The supermarkets are closed with ration distribution centers in their place. They take rationing seriously: twenty emaciated people are being tried in the courthouse for cheating on their food allowances. When they are inevitably found guilty, they will be forced to fight in “Execution Matches” for the entertainment of others. Bread and circuses anyone? I make a note to visit the stadium. Traveling north, I stop by the High School which is now (like everything else) owned by the Church. Unfortunately, I am attacked by some schoolchildren for being a nonbeliever and am stoned to death. The simulation ends with grisly end and I “awaken” in the real world in 2021.

Even without everything I planned to see, I give the recordings to Dr. Perelman and wait. He tells me that he finds 2071 very troubling, but that I don’t have enough data yet from 2061 and that it’s still possible that everything could turn back around by 2081. I am still blocked for entering the 2081 simulation so I cannot verify that yet. I head back to 2061 to gather more data as requested.

Still true, at least in this game.

Back to 2061

Have I mentioned that I still need to do the copy protection every time I go back into the simulation? That is getting increasingly annoying. Once that is done, I head back into the 2061 simulation to find more interesting things to record. Fortunately, 2071 gave me some clues on things that I should check out:
  • In 2061, the High School is already the Church of God’s Word’s school, but the schoolboys only taunt me, no kill me. That is an improvement! In another part of the city, I find a group of Church kids harassing someone for being Jewish. We can see the future Church leaders already!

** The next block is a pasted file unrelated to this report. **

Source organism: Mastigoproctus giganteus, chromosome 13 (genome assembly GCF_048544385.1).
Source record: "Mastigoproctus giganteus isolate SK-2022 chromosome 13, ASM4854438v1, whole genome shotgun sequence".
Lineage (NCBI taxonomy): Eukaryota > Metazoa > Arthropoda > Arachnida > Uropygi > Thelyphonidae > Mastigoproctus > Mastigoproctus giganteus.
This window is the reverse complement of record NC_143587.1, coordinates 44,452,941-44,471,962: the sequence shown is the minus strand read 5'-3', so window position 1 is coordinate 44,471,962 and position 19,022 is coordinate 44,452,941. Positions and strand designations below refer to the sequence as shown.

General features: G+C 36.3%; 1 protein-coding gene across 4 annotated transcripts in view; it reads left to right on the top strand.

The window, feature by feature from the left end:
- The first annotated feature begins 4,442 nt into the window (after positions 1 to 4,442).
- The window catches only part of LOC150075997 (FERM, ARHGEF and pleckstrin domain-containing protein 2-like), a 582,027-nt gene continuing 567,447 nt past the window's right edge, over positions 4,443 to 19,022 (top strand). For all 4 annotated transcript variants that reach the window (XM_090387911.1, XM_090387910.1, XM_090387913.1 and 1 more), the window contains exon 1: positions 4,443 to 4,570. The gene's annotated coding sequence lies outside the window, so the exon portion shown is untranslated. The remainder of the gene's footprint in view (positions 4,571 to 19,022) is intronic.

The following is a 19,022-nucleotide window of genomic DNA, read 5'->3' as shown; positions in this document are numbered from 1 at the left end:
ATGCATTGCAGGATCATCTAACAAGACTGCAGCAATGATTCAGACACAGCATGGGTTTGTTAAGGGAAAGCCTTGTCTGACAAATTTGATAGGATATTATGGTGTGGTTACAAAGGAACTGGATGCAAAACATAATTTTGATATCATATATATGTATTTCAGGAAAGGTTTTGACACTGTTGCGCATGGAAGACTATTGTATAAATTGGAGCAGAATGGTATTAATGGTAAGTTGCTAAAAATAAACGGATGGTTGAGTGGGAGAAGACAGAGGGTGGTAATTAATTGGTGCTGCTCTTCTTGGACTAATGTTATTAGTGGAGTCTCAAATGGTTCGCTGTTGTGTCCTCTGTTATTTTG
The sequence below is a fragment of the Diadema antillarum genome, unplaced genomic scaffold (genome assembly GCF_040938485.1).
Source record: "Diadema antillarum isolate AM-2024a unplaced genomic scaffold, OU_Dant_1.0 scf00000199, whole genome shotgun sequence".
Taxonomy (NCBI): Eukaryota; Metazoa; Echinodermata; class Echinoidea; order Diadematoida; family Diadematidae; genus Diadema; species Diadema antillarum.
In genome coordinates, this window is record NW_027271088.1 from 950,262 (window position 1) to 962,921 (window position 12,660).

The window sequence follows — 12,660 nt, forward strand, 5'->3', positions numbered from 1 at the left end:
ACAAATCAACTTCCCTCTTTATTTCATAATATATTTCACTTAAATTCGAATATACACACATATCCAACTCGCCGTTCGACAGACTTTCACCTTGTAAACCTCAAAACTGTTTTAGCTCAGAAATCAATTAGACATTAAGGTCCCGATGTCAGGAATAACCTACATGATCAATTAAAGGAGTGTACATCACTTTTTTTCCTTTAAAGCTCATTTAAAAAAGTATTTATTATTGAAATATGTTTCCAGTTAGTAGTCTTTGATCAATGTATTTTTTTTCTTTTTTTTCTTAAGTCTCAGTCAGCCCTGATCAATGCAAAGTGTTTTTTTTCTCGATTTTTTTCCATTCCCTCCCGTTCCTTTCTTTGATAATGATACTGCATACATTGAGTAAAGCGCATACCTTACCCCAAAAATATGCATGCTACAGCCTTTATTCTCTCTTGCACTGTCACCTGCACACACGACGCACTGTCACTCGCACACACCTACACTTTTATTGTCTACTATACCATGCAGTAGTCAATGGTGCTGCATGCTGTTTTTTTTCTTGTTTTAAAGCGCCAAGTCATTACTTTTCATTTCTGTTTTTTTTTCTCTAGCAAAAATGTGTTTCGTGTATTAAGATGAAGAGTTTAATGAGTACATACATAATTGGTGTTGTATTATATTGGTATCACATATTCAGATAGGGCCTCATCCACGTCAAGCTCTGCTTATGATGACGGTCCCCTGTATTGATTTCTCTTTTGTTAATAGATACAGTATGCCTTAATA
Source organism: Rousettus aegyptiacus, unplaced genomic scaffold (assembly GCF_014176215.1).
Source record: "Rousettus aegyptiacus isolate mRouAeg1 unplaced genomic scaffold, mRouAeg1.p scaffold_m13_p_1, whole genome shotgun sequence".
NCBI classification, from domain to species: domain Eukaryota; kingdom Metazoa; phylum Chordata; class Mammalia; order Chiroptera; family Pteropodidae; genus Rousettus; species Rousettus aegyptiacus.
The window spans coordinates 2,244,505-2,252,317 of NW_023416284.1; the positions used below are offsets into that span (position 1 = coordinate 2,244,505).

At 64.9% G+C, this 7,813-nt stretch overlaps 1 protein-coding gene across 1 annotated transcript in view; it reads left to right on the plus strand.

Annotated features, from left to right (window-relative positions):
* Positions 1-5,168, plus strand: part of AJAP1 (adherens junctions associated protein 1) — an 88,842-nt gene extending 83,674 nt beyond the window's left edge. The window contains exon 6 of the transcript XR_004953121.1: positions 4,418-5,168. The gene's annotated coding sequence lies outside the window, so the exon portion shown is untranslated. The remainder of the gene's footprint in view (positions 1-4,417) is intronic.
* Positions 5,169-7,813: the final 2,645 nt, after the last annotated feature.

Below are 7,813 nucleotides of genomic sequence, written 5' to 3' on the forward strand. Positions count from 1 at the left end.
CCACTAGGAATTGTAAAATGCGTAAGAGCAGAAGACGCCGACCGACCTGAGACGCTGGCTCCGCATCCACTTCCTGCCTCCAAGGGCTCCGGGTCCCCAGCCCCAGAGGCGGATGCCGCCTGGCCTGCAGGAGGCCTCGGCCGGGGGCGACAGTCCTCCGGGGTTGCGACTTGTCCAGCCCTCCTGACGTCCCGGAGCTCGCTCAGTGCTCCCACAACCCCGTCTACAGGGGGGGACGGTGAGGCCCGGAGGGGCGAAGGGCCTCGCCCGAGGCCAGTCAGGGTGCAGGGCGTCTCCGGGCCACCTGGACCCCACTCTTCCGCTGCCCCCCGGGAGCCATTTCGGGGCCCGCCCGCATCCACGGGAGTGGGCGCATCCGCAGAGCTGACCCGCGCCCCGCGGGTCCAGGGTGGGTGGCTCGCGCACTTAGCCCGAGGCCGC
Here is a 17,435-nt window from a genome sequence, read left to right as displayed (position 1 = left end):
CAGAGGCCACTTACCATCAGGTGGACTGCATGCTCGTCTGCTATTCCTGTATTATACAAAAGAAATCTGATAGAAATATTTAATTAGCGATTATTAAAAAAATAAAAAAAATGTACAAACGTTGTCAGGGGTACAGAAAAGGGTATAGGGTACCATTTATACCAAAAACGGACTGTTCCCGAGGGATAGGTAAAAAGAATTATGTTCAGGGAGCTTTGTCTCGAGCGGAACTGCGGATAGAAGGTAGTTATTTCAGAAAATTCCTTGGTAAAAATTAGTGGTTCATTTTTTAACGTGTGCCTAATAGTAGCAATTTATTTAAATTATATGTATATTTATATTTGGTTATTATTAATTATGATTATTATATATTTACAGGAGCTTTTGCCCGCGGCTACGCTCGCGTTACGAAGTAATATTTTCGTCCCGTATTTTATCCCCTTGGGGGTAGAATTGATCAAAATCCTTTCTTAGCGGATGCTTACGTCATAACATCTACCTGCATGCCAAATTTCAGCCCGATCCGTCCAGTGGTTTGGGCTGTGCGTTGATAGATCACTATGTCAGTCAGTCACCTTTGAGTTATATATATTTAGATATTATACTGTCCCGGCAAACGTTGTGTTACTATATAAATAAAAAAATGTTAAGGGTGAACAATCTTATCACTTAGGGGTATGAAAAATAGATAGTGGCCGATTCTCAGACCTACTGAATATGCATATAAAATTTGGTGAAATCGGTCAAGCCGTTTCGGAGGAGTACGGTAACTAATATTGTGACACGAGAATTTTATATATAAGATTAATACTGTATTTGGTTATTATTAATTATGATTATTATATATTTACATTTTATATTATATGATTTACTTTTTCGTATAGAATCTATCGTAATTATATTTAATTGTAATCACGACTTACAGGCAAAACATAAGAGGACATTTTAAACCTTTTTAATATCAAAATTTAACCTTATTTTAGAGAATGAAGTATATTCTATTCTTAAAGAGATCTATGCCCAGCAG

• Much to my surprise, the stadium is already being used for public executions; I thought that would only come once we had descended into theocracy. They still have traditional sports there, but public executions are increasingly a draw. 
  • The Zoo, while still open, isn’t being monitored or policed at all. A group of kids are there torturing a monkey. That’s depressing. Why is this game so depressing? 

I take those recordings back to Perelman and he is finally satisfied. We have enough data about every year up through 2071, but the Plan could still work out. What if it all turns around in 2081? Even though he wants me to go there, the simulation isn’t ready. Do I just need to “wait” for a long time? Or do I need to spend more time in the simulation to improve it? I’m not sure, but I head back to 2081 anyway since I didn’t see much of it last time through.

“Police State” (image by katesheets)

Back to 2071

I’d love to tell you that I learned a great deal back in 2071, but it more or less is exactly the Hell on Earth that you expect.
  • I make my way up to the stadium carefully, avoiding pesky schoolboys. They no longer have any regular sports there, but the “Execution Matches” appear to be robot vs. criminal death matches. Everyone that isn’t being killed appears to enjoy the spectacle. It’s like Battle Bots, but one of the “bots” is unarmed and very squishy. 
  • The increased use of execution sports also means that the prison is empty. Only a handful of high-profile enemies of the church are housed there.